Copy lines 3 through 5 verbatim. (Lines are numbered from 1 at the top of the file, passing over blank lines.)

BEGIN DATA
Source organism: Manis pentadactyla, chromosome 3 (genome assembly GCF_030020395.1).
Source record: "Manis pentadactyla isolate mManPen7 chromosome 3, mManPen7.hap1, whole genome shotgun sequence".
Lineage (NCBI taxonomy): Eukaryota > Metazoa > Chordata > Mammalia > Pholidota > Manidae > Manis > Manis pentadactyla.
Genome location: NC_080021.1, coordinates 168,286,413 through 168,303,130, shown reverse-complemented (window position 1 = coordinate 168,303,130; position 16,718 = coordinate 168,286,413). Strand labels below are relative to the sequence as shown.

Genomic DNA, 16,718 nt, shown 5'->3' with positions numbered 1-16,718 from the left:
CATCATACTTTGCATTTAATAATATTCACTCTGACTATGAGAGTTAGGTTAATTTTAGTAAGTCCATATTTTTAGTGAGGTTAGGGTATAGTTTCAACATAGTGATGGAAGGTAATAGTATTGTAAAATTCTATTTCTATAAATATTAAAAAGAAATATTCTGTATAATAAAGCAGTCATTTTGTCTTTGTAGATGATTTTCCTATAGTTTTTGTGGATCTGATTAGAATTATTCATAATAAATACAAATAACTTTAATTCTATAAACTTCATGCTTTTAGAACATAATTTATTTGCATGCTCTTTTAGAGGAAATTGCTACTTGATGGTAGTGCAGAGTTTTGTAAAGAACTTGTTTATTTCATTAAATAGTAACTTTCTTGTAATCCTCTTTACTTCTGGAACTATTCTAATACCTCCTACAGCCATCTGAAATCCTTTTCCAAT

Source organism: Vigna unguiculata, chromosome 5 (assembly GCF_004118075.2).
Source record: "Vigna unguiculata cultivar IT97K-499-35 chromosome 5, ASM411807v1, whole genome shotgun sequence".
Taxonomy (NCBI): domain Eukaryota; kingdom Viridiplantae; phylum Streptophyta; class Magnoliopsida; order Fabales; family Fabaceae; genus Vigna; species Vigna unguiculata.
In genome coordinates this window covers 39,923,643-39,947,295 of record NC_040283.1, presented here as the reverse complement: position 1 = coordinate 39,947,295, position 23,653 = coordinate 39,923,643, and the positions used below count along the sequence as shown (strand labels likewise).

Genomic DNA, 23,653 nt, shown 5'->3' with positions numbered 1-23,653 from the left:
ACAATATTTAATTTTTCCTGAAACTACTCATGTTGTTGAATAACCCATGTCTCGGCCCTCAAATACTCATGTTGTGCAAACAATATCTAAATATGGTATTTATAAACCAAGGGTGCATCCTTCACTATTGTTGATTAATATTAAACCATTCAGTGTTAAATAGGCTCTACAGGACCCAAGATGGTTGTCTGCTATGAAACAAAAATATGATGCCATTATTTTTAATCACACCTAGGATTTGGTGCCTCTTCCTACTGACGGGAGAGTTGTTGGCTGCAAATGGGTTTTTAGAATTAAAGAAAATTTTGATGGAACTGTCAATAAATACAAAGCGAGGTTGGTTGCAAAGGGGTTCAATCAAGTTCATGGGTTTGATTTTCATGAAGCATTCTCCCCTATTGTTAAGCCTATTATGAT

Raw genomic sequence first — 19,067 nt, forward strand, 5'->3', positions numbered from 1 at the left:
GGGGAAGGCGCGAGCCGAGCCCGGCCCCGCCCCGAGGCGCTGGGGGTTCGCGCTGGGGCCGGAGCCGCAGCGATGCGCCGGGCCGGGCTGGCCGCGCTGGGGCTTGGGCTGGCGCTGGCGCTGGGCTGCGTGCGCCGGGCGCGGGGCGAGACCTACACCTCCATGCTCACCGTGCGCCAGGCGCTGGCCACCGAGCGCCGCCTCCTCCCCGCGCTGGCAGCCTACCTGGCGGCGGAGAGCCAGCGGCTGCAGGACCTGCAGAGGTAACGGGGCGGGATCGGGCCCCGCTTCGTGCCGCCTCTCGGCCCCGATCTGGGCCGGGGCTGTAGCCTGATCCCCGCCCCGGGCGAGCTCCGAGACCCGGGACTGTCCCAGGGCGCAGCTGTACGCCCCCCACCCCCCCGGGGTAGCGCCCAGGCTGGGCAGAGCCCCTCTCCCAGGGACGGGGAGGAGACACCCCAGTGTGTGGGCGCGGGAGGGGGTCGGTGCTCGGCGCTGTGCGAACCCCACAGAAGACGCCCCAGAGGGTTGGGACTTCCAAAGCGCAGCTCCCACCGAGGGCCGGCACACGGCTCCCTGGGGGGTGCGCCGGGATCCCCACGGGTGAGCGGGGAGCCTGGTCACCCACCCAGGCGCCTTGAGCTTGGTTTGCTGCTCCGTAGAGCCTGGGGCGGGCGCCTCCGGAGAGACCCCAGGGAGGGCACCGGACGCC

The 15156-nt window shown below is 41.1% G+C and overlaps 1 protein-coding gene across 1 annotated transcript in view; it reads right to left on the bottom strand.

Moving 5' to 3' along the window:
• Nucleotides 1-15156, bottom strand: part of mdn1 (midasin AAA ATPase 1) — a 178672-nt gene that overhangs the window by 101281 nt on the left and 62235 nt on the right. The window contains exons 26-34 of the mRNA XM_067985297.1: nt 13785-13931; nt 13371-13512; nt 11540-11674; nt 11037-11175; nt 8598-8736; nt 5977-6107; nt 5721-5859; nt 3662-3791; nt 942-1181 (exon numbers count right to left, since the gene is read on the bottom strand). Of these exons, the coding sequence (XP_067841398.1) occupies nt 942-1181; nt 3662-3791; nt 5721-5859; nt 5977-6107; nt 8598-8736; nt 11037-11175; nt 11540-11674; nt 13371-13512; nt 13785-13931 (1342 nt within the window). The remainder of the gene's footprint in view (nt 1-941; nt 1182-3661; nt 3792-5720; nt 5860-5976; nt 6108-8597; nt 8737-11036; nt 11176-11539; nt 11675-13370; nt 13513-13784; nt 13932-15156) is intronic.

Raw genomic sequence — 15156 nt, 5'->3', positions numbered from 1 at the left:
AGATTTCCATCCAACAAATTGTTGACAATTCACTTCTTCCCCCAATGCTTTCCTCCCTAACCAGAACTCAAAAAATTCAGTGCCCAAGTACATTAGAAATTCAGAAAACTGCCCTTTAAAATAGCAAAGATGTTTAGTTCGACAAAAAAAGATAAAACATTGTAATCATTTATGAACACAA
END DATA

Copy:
Lineage (NCBI taxonomy): Eukaryota > Metazoa > Chordata > Mammalia > Pholidota > Manidae > Manis > Manis pentadactyla.
Genome location: NC_080021.1, coordinates 168,286,413 through 168,303,130, shown reverse-complemented (window position 1 = coordinate 168,303,130; position 16,718 = coordinate 168,286,413). Strand labels below are relative to the sequence as shown.

Genomic DNA, 16,718 nt, shown 5'->3' with positions numbered 1-16,718 from the left: